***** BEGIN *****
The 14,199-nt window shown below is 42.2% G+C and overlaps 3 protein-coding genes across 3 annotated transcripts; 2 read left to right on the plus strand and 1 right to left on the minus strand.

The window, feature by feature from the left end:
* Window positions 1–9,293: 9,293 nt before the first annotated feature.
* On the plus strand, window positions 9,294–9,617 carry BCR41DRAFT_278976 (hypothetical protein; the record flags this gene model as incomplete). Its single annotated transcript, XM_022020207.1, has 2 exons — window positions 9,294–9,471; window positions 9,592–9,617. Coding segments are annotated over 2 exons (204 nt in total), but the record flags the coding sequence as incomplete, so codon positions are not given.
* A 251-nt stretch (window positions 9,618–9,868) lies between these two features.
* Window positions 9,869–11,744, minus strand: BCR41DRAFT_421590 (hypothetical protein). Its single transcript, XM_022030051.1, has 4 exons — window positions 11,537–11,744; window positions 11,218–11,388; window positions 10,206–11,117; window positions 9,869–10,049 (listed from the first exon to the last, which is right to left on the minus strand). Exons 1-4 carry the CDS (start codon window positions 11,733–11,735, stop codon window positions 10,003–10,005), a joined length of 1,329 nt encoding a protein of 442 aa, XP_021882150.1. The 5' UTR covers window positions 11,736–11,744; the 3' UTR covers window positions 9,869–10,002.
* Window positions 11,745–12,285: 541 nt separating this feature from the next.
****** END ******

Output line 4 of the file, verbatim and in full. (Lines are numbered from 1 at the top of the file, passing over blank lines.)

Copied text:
* On the plus strand, window positions 9,294–9,617 carry BCR41DRAFT_278976 (hypothetical protein; the record flags this gene model as incomplete). Its single annotated transcript, XM_022020207.1, has 2 exons — window positions 9,294–9,471; window positions 9,592–9,617. Coding segments are annotated over 2 exons (204 nt in total), but the record flags the coding sequence as incomplete, so codon positions are not given.